and remain at the same place.

**Momentum**

**Momentum of an object at state of rest is zero :**

Let an object with mass ‘m’ be at rest.

Since, object is at rest, its velocity, v = 0

We know that

Momentum, p is equal to the product of mass, m and velocity, v = 0

⇒ p = m × 0 = 0

Thus, the momentum of an object in the rest i.e., non-moving, is equal to zero.

**Unit of momentum :**

SI unit of mass = kg

SI unit of velocity = meter per second i.e., m/s

We know that Momentum (p) = m × v

⇒ p = kg × m/s

Or ⇒ p = kg m/s

Therefore, **SI unit of momentum = kg m/s**

**Impulse and Impulsive Force**

If a cricketer catches a ball he moves his hand back while catching the ball. He does this to reduce the impact, due to the force of the ball on his hand. An object in motion has momentum. Momentum is defined as the product of mass and velocity of an object.

The momentum of the object at the starting of the time interval is called the initial momentum and the momentum of the object at the end of the time interval is called the final momentum. The rate of change of momentum of an object is directly proportional to the applied force.

Newton’s second law quantifies the force on an object. The magnitude of force is given by the equation,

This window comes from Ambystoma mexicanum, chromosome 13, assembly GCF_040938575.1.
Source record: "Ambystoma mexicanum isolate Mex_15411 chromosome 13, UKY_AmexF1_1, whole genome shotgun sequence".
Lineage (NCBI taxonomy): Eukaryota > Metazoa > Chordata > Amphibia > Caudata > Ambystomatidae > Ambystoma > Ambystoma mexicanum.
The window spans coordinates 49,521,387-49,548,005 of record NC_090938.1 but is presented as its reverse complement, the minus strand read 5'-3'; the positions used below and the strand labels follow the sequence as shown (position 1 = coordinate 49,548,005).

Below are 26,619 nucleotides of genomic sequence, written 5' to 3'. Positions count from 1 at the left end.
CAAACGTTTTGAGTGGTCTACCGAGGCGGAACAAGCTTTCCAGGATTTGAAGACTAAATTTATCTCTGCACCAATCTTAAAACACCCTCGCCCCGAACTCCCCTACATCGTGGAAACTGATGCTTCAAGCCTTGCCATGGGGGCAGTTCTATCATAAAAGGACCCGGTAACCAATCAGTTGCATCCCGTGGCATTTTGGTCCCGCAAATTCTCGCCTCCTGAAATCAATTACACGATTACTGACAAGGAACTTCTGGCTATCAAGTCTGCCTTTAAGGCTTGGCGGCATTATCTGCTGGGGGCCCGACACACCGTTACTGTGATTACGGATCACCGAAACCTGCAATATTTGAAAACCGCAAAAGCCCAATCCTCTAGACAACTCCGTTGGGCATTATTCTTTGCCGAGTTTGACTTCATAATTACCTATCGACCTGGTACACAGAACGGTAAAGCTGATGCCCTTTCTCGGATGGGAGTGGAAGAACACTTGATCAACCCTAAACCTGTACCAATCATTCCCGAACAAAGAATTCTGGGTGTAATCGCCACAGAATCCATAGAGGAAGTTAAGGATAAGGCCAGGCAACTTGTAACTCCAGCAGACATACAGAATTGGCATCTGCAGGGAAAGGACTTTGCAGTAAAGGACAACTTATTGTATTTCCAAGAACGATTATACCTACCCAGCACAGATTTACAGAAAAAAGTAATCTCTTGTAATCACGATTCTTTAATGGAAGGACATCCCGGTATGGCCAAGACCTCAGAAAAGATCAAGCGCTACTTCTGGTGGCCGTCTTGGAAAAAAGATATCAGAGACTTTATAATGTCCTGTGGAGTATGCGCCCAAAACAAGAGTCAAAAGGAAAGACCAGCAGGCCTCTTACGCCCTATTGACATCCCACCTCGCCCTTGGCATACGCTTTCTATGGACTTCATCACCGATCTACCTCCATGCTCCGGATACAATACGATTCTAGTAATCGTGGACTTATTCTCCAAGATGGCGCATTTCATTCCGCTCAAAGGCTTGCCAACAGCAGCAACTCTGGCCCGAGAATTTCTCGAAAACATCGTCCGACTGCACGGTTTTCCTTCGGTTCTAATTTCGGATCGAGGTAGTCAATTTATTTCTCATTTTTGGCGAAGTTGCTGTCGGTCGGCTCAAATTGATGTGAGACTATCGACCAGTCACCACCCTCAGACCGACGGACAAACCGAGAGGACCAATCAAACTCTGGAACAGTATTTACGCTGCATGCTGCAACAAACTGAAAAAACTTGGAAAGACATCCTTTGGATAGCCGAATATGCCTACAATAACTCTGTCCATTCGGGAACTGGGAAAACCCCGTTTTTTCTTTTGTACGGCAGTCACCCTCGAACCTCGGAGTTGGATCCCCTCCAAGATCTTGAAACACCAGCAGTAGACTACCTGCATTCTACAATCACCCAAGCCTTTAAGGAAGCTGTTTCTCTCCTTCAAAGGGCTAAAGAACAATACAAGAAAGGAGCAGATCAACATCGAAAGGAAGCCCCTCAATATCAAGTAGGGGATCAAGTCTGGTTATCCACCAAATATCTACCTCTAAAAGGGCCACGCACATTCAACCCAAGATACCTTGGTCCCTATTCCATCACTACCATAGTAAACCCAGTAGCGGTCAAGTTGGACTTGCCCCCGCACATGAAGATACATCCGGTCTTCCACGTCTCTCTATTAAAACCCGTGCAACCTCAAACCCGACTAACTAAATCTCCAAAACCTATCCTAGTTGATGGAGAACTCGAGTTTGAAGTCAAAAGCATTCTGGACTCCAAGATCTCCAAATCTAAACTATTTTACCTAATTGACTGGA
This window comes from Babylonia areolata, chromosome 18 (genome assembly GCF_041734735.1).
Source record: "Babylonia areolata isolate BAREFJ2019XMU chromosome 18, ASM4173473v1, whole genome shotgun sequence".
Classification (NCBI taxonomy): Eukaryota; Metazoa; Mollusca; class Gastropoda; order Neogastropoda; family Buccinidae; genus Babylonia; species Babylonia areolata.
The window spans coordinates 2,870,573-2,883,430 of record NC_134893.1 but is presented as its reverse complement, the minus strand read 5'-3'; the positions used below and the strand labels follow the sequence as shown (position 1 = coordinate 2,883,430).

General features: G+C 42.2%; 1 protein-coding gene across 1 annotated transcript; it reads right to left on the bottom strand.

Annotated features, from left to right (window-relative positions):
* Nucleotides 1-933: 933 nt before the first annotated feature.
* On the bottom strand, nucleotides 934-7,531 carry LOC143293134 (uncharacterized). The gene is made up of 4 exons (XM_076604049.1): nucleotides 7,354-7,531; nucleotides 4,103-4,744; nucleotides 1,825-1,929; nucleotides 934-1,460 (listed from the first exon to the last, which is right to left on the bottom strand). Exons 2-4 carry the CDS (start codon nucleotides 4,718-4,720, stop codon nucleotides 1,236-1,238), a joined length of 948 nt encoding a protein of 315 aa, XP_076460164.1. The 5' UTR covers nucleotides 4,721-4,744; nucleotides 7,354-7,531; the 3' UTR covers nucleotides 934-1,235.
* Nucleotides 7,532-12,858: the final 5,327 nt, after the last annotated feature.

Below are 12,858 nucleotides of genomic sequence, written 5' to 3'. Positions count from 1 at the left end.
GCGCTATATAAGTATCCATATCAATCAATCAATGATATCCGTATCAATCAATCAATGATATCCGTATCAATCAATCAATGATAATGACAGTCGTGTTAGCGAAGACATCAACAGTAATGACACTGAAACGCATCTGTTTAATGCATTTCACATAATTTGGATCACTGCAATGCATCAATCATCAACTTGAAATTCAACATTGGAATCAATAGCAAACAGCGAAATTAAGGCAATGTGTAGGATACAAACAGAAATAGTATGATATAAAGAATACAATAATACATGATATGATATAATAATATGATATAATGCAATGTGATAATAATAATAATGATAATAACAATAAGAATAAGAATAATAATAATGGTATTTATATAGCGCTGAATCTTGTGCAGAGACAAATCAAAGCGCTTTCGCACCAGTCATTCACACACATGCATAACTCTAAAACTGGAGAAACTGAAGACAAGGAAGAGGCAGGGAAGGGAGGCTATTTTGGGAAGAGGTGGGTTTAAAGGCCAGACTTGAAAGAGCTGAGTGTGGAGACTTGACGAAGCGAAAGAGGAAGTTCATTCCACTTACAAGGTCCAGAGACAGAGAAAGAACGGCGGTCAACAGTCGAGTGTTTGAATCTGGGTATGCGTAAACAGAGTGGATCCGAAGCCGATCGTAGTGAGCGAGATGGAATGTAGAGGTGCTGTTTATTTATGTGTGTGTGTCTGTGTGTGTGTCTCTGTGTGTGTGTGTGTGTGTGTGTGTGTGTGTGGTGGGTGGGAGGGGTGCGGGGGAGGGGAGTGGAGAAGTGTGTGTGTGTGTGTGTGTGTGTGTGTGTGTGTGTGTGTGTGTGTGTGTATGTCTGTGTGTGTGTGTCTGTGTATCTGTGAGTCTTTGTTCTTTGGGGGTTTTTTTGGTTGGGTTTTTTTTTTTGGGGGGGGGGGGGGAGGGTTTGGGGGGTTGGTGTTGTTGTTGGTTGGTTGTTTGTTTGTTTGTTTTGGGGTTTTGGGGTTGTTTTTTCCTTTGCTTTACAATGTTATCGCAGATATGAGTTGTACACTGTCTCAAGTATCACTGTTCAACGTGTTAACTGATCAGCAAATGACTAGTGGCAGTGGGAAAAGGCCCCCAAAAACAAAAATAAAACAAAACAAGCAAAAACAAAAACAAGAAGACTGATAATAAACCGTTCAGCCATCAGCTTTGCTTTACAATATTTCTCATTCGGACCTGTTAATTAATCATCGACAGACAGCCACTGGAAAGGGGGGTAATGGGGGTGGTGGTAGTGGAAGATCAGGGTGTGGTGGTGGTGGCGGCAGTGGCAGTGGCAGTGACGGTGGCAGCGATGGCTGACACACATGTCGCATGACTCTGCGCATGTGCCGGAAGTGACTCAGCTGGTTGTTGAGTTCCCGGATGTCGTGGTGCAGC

F = ma, where ‘m’ is the mass of the object and ‘a’ is its acceleration. The CGS unit of force is dyne and the SI unit is newton (N).

A large amount of force acting on an object for a short interval of time is called impulse or impulsive force. Numerically impulse is the product of force and time. Impulse of an object is equal to the change in momentum of the object.

**Impulse and Impulsive Force**

The momentum of an object is the product of its mass and velocity. The force acting on a body causes a change in its momentum. In fact, according to Newton’s second law of motion, the rate of change in the momentum of a body is equal to the net external force acting on it.

Another useful quantity that we come across is “impulse”. “Impulse” is the product of the net external force acting on a body and the time for which the force is acted.

If a force “F” acts on a body for “t” seconds, then Impulse I = Ft.

In fact, this is also equal to the change in the momentum of the body. It means that due to the application of force, if the momentum of a body changes from “P” to “P ‘ ”, then impulse,I = P ‘ – P.

For the same change in momentum, a small force can be made to act for a long period of time, or a large force can be made to act for a short period of time. A fielder in a cricket match uses the first method while catching the ball. He pulls his hand down along with the ball to decrease the impact of the ball on his hands.

In a cricket match, when a batsman hits a ball for a six, he applies a large force on the ball for a very short duration. Such large forces acting for a short time and producing a definite change in momentum are called “**impulsive forces**”.

**Newton’s Second Law of Motion**

Newton’s Second Law of Motion states that, the rate of change in momentum of an object is proportional to applied unbalanced force in the direction of force.

**Mathematical expression:**

State and derive newton’s second law of Motion